The best place to start this thread is with a bit of philosophy/history/observation on how JBL built their cabinets. In the mid 60's (like 1967) JBL made a serious effort to build something other than a box with speakers in it. To that date they had the Paragon and Metregon on the market and the Olympus too. All of these made a fashion statemtent and sales went fairly well. Everything else they made was a box with goofy skinny Ricky Ricardo era legs, i.e. al the C34, C35, etc. cabinets. By the time 1970 hit they had carefully styled Sovereigns, the Verona, and others. Even though some of their designs like the Aquarius Series were somewhat of a marketing flop, it showed that JBL was inovative and serious about their cabinetry. They truely had the best cabinets on the market. Altec only came close with the Model 19, not just with eye appeal but with quality of construction. Altec stayed with screw on cabinet backs for most of their systems and behind the baffle mounted woofers. JBL closed their cabinets up and front mounted their woofs. There are some exceptions to this rule however JBL produced a far superior cabinet (remember the term - Living Room Friendly) than did any of their competitors. Besides the sound of a system, I have always looked past that to the build quality. JBL ran a legitimate cabinet shop, with old cabinet makers with fingers missing, etc. If you asked for something special JBL would do their best to build it. I got a quick tour of their Casitas Ave. facility in 1975 while in the service and on my way from Hawaii to Maine. I could have spent a week there. I had been building a pair of Sovereigns and JBL was absolutely awesome with their willingness to help (plans, pictures, advice). They were happy to see their components in any home brew box you might come up with. When I told them I was building Sovereigns, they couldn't believe it. Somewhere out there, if they didn't end up in someone's fire place, there exists a pair of South Americam Black Walnut Sovereigns. Will post some pics of them in another thread.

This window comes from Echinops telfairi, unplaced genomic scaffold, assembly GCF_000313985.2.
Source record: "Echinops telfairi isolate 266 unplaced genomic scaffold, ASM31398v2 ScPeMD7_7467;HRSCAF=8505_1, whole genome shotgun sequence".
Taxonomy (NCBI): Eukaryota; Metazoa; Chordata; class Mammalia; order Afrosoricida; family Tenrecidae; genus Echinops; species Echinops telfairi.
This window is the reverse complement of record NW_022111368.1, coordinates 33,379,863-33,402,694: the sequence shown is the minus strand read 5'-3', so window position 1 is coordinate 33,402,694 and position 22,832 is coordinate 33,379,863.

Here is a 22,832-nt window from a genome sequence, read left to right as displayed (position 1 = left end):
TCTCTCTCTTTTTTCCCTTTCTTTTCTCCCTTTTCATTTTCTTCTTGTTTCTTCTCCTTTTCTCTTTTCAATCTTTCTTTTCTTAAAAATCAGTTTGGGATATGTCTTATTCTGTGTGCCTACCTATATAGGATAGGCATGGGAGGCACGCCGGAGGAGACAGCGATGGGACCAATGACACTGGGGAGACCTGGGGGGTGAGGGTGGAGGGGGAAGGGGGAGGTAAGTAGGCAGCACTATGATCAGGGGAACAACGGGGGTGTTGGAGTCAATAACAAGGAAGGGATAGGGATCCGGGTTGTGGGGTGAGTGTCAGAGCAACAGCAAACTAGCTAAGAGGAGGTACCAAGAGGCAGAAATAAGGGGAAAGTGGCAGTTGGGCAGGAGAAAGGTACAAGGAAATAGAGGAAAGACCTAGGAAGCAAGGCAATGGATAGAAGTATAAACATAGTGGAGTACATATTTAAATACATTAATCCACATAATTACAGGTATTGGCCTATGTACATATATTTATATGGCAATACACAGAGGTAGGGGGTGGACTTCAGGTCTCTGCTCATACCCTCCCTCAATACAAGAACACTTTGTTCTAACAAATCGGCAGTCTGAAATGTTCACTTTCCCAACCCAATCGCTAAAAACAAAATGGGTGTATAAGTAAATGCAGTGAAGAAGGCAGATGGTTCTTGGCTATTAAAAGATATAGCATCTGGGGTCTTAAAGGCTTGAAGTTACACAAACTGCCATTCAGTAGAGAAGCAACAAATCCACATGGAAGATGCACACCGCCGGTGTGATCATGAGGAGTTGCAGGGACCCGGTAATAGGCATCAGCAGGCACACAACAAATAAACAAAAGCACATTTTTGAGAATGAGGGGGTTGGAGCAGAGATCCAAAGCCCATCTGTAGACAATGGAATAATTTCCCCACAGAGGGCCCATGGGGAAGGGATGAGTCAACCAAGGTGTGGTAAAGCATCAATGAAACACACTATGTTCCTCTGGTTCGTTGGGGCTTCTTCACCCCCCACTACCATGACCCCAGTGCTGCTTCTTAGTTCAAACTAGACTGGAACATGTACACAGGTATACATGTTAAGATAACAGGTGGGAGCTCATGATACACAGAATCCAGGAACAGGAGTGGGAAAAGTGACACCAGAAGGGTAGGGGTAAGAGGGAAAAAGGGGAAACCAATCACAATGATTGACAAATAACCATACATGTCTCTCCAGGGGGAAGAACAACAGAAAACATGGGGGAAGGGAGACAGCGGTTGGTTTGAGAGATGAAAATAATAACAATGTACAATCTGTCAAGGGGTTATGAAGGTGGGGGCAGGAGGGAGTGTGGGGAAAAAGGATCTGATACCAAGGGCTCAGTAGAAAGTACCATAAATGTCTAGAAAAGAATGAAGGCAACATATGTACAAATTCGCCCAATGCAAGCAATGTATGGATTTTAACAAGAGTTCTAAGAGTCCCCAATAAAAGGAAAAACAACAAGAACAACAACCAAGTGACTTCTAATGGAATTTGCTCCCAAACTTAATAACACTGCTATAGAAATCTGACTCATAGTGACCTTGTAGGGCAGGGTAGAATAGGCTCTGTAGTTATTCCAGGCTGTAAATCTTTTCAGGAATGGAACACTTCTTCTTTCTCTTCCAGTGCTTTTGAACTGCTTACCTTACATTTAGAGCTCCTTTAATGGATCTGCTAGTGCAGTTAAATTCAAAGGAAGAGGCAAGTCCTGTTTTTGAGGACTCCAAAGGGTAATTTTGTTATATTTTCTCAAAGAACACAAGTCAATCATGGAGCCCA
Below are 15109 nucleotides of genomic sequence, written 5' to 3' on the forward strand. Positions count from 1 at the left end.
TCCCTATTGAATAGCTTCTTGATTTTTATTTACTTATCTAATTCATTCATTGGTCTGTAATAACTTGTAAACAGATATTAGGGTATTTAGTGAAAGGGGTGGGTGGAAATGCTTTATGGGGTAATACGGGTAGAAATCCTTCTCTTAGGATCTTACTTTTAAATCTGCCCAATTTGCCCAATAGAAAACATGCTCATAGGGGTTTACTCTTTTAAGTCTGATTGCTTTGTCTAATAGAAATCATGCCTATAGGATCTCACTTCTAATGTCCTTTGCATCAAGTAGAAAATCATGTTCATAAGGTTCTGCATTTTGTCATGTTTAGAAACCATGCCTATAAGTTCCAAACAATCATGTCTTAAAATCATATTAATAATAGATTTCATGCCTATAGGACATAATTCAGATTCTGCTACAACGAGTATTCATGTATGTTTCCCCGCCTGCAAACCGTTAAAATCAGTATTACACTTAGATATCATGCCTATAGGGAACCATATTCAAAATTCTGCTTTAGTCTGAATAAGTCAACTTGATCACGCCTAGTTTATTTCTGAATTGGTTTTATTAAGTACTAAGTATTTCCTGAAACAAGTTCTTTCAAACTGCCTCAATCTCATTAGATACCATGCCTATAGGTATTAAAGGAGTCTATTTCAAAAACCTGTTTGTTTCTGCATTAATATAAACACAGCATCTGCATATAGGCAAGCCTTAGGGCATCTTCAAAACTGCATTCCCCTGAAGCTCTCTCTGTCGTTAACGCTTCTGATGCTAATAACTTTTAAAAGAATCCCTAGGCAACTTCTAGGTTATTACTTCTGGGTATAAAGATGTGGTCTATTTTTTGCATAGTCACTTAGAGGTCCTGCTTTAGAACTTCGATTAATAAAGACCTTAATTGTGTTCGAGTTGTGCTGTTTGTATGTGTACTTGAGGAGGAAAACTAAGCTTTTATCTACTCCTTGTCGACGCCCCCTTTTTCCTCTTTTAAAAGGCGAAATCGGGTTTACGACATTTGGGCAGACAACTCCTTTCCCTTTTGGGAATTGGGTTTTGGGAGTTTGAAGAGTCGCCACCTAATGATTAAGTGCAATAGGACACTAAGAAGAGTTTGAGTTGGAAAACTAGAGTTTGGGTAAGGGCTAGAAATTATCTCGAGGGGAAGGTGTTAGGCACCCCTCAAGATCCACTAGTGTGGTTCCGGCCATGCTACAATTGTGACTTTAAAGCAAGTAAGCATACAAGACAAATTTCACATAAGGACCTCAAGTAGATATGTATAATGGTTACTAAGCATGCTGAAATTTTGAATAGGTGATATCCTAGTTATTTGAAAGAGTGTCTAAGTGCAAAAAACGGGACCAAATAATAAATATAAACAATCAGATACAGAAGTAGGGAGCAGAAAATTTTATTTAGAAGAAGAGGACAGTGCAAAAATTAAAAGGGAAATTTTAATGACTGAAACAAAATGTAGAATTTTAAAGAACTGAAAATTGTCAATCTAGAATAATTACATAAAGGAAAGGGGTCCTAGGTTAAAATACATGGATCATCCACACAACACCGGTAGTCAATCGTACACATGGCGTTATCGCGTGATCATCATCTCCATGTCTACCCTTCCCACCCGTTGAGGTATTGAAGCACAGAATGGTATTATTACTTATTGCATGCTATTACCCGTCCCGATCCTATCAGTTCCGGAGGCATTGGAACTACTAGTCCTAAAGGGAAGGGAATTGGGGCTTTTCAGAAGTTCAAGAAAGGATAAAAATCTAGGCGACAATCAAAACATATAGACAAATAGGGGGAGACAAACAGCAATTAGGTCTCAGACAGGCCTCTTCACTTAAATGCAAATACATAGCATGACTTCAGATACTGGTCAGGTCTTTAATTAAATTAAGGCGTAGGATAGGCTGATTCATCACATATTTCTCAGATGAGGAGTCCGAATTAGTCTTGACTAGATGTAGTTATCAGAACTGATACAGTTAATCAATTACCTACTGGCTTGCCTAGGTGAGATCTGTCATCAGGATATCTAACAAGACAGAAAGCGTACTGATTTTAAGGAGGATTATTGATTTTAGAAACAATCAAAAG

Their stab into the pro market came a few years later and even though the 43XX series were just boxes, they were built to the same quality as all of their furnature styled systems. Quality veneers and trim were used and precision assembly was the order of the time. Reproducing that quality on a commercial scale won't happen today. Material and labor costs won't allow it. Producing that quality today, in a home work shop environment is possible, and with only basic tools, some experience with the task and a LOT of patience. JBL used big cabinet presses that they fed their cabinets into after glueing all corners. Step on the foot pedal and ka-chunk. The press came down on all four sides and held the cabinet square while the assembly dried. They had hugh crosscut tables and a finishing shop to die for. Truely a woodworkers dream. My shop is bare bones in comparison but I have the basic tools necessary. Table saw, joiner, several routers (one will do), radial arm saw for crosscutting long pieces, a compound miter saw for doing the best job cutting trim pieces, a bunch of wood clamps and a sander. Enough said, I could ramble on forever on the virtues of JBL's cabinet work. I hope to add enough information and details to this thread to allow those who have the necessary tools and patience, to build a very accurate duplicate of their 4350 monitor.

  4. #4
    Senior Member saeman's Avatar
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    Question 4350 Monitor Plans - 1

    I will probably make each post with dialog and rambling and followup by adding pics and diagrams later. Having the post started will motivate me to add the pics ASAP so as not to leave everyone hanging. The base cabinet is the place to start. All details and dimensions are of course a function of the cabinet outside dimensions. From all printed literature I have seen on the 4350/4350B, the outside dimensions are 47 5/8" wide x 35" tall x 20" deep. Those numbers include the cabinet base in height and the grill in depth. The base cabinet is 47 5/8" W x 33" H x 18" D. All of the info that I post on this thread will be based on these dimensions. The removable base was actually 1 7/8" tall so their listing was off by 1/8" on the height.